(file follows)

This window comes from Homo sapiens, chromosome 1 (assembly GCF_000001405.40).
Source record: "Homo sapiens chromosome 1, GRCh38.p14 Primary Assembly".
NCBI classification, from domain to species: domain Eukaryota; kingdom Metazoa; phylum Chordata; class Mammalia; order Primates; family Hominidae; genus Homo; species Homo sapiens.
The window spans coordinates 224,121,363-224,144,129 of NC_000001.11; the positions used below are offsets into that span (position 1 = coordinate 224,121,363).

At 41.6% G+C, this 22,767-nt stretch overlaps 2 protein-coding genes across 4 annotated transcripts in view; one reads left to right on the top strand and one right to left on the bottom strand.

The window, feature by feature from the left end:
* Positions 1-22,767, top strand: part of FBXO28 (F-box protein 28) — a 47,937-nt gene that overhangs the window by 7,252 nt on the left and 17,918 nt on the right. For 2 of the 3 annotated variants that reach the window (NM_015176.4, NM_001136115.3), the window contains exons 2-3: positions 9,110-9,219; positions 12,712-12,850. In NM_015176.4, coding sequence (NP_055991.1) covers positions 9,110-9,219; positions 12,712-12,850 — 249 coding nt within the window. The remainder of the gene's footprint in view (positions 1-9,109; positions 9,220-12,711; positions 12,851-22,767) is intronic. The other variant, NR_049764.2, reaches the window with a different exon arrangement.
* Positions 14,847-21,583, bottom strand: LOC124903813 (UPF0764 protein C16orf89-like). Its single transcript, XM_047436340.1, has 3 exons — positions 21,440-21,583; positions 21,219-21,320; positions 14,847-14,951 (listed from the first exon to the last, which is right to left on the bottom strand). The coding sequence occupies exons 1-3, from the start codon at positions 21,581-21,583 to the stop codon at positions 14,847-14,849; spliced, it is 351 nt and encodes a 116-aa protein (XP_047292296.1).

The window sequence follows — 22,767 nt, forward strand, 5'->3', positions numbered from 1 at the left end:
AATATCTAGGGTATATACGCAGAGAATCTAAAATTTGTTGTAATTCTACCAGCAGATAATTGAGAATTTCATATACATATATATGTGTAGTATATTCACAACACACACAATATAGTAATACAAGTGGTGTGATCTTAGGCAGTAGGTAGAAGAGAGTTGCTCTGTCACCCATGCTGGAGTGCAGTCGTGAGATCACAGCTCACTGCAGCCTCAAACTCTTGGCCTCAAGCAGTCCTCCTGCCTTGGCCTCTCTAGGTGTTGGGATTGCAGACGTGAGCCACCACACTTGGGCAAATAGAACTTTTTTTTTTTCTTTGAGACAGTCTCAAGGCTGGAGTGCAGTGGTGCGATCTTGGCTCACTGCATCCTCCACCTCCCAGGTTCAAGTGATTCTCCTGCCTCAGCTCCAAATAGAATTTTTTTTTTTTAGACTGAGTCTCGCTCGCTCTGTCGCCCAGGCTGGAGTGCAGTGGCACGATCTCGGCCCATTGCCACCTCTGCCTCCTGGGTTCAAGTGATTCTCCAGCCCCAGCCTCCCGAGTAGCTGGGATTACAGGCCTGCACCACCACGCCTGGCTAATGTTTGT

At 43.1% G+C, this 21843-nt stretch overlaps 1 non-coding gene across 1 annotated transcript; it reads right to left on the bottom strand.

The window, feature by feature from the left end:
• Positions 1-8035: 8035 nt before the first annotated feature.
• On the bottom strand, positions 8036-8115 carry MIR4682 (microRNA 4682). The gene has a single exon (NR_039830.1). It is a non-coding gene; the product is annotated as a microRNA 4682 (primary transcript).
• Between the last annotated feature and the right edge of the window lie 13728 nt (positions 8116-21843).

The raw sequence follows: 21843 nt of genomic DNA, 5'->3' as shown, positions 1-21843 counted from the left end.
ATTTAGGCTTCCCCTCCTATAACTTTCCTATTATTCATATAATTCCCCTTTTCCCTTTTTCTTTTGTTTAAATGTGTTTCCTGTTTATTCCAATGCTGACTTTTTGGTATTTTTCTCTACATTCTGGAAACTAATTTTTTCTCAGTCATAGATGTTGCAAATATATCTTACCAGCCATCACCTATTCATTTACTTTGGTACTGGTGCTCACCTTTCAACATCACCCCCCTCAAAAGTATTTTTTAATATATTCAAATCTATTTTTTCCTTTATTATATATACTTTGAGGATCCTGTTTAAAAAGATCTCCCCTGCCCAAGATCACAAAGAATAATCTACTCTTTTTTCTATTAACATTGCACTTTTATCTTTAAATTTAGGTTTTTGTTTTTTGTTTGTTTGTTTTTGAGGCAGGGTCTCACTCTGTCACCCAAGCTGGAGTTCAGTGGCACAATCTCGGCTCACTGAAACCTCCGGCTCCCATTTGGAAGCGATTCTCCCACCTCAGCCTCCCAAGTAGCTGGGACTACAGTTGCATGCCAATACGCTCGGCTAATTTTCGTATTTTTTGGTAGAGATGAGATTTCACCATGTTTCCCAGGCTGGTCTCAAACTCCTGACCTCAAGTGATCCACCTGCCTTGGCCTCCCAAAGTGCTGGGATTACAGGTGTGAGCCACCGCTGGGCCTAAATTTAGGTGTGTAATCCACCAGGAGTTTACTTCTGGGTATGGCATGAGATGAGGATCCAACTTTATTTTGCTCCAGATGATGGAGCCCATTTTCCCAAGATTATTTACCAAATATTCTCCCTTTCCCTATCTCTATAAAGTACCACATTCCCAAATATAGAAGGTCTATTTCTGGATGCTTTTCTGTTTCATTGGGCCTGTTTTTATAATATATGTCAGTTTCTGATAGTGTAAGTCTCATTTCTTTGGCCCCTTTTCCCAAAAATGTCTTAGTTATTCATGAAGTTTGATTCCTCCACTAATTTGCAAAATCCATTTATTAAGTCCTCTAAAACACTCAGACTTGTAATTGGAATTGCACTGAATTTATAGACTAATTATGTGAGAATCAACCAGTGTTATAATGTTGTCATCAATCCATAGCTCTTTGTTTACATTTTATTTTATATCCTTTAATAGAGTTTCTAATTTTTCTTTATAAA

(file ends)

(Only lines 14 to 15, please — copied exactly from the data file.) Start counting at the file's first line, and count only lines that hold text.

• On the bottom strand, positions 8036-8115 carry MIR4682 (microRNA 4682). The gene has a single exon (NR_039830.1). It is a non-coding gene; the product is annotated as a microRNA 4682 (primary transcript).
• Between the last annotated feature and the right edge of the window lie 13728 nt (positions 8116-21843).